Reflecting pools, clipped hedges, olive trees and cypress are typical of the Fernando Caruncho style.
About five years ago I clipped a garden with exquisite fall color from a magazine and scanned the pages for reference. The only notes I made was the name of the landscape architect: Fernando Caruncho. Spain’s premier “gardener,” as Caruncho has referred to himself, is a “minimalist” whose landscapes are rooted in geometry. Reflecting pools, clipped hedges, olive trees and cypress are typical of the Fernando Caruncho style. Caruncho’s gardens are serene and ordered. Even when they are flamboyant maples blazing with color [top] behind a stepped, squared off hedge, the color is balanced by water and space. The close juxtaposition of the water feature andthe lawn fascinate me. It’s as if the grass is growing on top of the water and is cut out so that the water shows.
Seen from another angle, the brilliant color of maple leaves is even more intense as green gives way to vermillion and gold.
As a lover of All Green Gardens, I am no less mesmerized by the shapes and textures Caruncho devises in a monochromatic garden. That’s when the light comes into play, making certain elements darken while others are lighter. At the same time the abstract shapes of the tree which stands alone in the square of grass are both reflected in the water and outlined against the sky.
In his own garden, Caruncho placed an out building he calls a “kiosk” in the back behind his pool. The pool house has bamboo shades that can be rolled down to provide respite from the heat. The pavilion provides a focal point across the pool and it’s interesting to note the red orange color is a natural partner for green and a hue similar to maple leaves. In front is another Caruncho trademark — meandering “cushion” hedges fashioned from escallonia, an evergreen native to South America.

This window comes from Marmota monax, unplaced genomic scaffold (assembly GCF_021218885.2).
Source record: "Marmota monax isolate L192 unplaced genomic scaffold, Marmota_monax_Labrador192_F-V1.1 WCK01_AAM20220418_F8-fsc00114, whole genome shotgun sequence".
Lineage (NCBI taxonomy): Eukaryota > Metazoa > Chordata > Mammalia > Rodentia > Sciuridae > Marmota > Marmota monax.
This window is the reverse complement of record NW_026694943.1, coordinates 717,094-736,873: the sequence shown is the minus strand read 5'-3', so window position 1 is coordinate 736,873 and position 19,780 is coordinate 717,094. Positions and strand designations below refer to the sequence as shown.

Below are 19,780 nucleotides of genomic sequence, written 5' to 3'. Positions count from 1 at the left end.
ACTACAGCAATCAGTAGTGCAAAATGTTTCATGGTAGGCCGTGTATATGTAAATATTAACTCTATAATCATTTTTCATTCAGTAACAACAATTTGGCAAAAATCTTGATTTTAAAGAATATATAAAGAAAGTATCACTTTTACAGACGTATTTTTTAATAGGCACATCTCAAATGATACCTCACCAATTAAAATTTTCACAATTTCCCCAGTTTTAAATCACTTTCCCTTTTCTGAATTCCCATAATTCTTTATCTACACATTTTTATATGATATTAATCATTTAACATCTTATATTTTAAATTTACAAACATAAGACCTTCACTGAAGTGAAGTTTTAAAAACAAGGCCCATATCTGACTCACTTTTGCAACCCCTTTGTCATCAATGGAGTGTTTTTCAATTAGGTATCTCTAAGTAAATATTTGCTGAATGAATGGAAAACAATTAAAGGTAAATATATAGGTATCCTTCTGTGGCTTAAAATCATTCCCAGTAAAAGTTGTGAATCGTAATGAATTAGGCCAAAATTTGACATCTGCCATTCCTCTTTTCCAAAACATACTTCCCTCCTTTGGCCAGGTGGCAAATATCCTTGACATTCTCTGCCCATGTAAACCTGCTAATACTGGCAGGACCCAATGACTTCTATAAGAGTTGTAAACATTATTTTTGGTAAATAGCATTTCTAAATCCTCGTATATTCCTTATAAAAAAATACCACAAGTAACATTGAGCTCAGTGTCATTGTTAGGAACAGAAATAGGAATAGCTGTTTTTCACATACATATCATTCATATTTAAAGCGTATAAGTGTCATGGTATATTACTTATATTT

Another swath of escallonia shows the simple geomeric volumes of hedges clipped into sculptural shapes. “Understanding a garden or a landscape is like getting to know a person. It is slow, you need time to draw out the personality,” Caruncho has said of gardens which often take as long as five years to create. As an admirer of his work I consider that an understatement.
(Source: House & Garden, Vancouver Sun/MarkVan Manen, landscapefocused.tumblr.com/Bruno Suet, telegraph.co.uk, fernandocaruncho.com)
For more landscape gardens see Scampston Hall Walled Garden, Gardens Most Amazing, Outdoor Living Walls
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